Thursday, January 14, 2016
A word of caution about free real estate search engines
Lindsay Romaniw (Columbus, Ohio)
By now, most of us are familiar with residential real estate websites that help users find apartments and homes for lease or sale, such as Zillow, Trulia, etc. These search engines certainly provide benefits to prospective tenants, buyers, landlords, owners and brokers, but they also have drawbacks that are less obvious and can hurt all parties involved.
In the last few years, similar models were used to create free search sites for commercial space. Using a site like 42Floors, businesses can conduct free searches for office space available for lease in their desired area. A free commercial space search site seems like a great idea for prospective tenants – as well as landlords and listing agents. So why do I advise everyone to use cautious when using these sites?
1. Many contain inaccurate information.
While you will find inaccuracies on almost any real estate website due to the fast-paced nature of the industry, the error rate is particularly high for free sites like 42Floors, Zillow, Trulia, etc. These listings are often unverified because the site rarely has a relationship with the landlord or agent, but rather pulls listings from various uncited sources. This practice causes available space to be missing or misrepresented, floorplans to be inaccurate, flyers to be outdated, and the list goes on. Users miss out on numerous office space opportunities and landlords/agents lose potential customers and clients. Redfin did a study on the accuracy of residential real estate websites, finding local brokerage sites to be more accurate – and timely – than Zillow or Trulia. One can assume this conclusion would apply to commercial real estate websites as well.
2. Sites gives users a false sense of confidence.
For someone new to the commercial real estate industry, market knowledge takes time – and resources to which an individual using a free site simply does not have access. Looking for office space is not an easy task; commercial real estate is a significant investment – and leasing or buying decisions can make or break a business. According to the American Law Institute, leasing commercial office space is one of the largest expenses incurred by new and expanding businesses. Hence, a real estate professional is a crucial part of the transaction. When backed by an established firm, agents have access to the most recent market data and sales and leasing activity. From site selection to negotiation, agents make sure their clients find the best space for the best price.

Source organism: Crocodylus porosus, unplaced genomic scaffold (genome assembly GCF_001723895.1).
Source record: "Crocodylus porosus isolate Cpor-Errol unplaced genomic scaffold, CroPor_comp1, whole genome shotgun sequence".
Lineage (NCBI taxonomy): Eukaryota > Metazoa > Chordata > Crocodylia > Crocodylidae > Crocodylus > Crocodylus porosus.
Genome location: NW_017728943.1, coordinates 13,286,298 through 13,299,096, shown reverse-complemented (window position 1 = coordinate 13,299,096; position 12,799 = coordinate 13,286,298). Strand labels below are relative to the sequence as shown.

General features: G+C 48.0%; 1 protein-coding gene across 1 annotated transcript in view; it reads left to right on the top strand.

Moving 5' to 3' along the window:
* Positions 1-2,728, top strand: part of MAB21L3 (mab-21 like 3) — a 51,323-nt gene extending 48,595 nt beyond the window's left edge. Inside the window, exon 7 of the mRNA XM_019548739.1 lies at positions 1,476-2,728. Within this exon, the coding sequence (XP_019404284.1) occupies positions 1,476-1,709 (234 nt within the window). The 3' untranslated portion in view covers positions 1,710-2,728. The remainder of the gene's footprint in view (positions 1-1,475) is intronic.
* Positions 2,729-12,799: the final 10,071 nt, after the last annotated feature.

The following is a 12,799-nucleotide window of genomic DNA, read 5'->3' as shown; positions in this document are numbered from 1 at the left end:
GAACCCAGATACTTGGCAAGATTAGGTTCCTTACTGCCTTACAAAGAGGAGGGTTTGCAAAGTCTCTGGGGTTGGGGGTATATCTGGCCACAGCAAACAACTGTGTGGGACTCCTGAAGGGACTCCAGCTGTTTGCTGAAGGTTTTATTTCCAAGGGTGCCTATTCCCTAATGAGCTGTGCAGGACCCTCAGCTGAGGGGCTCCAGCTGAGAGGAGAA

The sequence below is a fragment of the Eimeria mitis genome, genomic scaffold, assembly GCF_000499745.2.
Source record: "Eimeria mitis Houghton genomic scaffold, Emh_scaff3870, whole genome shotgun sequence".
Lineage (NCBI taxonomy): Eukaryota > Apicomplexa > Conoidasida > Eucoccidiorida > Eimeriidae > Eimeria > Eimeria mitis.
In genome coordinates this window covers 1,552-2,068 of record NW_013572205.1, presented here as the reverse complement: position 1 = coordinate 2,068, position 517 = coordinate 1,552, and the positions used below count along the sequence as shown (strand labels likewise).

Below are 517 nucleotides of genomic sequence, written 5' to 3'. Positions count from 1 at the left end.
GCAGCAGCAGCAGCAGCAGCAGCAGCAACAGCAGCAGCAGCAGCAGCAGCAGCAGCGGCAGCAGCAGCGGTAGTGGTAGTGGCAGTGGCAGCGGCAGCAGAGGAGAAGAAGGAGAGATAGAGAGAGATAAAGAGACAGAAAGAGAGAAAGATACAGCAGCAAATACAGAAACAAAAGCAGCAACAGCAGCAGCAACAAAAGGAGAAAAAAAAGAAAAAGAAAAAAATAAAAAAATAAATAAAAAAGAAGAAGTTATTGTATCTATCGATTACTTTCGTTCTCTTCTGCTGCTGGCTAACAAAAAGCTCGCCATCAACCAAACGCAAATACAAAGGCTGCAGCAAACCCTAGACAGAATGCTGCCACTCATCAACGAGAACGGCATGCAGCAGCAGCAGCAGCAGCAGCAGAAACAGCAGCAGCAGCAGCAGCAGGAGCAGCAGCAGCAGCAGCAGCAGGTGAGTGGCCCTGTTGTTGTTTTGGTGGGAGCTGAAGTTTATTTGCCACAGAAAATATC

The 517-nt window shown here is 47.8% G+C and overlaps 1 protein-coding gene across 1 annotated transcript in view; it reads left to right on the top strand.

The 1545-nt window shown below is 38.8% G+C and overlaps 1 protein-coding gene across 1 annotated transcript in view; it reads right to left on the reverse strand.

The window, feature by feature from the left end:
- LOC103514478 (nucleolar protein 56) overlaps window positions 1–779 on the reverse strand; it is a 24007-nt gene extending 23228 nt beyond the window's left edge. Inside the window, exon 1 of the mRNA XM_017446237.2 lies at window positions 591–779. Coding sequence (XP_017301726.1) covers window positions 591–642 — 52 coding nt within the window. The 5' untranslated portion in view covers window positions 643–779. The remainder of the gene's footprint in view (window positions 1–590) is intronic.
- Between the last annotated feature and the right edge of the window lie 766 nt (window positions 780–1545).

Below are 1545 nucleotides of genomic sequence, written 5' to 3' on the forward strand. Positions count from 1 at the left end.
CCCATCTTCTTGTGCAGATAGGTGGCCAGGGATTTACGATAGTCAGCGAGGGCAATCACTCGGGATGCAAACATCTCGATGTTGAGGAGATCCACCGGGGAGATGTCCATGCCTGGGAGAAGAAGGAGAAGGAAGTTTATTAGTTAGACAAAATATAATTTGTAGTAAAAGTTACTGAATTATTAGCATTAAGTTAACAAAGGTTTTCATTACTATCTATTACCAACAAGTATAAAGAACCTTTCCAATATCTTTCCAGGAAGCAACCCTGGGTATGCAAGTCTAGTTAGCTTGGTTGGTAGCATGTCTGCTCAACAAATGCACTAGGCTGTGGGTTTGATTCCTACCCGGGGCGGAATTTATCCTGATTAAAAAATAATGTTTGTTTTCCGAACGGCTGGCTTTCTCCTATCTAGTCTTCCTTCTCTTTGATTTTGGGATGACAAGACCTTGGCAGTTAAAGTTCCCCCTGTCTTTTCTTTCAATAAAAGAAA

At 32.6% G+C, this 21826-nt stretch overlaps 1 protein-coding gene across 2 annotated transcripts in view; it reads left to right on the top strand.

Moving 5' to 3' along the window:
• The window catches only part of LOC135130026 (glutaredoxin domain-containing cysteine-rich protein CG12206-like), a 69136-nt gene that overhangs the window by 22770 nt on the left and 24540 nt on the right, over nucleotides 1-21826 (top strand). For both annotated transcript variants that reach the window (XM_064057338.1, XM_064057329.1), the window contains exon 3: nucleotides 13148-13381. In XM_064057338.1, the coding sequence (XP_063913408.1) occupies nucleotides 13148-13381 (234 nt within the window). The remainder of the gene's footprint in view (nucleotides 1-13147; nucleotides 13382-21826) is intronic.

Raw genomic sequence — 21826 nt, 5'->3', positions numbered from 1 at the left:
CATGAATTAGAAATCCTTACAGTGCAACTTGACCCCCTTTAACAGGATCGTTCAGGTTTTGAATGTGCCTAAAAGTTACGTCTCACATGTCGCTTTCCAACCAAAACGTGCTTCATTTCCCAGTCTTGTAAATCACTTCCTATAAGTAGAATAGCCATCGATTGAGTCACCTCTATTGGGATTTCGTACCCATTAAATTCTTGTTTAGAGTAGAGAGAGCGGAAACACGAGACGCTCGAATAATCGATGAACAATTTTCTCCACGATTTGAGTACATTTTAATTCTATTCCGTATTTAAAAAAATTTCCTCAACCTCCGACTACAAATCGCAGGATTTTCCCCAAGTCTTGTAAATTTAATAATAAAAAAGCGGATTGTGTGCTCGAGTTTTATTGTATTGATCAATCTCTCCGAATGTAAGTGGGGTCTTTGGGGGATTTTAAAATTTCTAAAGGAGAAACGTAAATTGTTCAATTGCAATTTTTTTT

Personal Story: I’m constantly searching the residential real estate market in my area. One morning, I came across a home within my budget and immediately contacted the listing agent provided by Zillow, but the agent did not get back to me. A few hours after I called my own real estate agent, she was able to tell me that not only was the home unavailable, but that the owners stopped accepting offers at noon earlier that day – although a deadline was not posted on the site – while I was waiting for my Zillow message to go through from days before.
My experience with 42Floors was not any better. Being responsible for my office’s marketing efforts, I try to stay up to date on the latest commercial real estate websites. When I discovered 42Floors, I found a few Avison Young listings with old brochures attached, incorrect suite availabilities, and one active listing that was posted as unavailable. I immediately contacted the company, and while I did receive a timely response allowing me to update the listings, it was the first contact I had had with anyone from 42Floors in the years that it has been actively advertising listings.
The industry is changing constantly, and these websites are going to continue to pop up, as they are becoming a useful tool for everyone involved in real estate, particularly buyers and tenants. Avison Young offers a free and accurate search for property listings right on its website – listings that are posted directly by the broker and updated frequently.
My advice to users is to seek professional help from the beginning and to verify all options. (Yes, even the ones that say they are unavailable.) Many times, the space you find online may be unavailable, but the agent knows of a similar space that will be available in the next few months and is not yet posted. Or better still, it actually is available, and the site just had the details wrong.
In any case, don’t leave one of the largest financial decisions that your business will make in the hands of a free website provider.
Posted by Avison Young Guest Blogger at 3:17 PM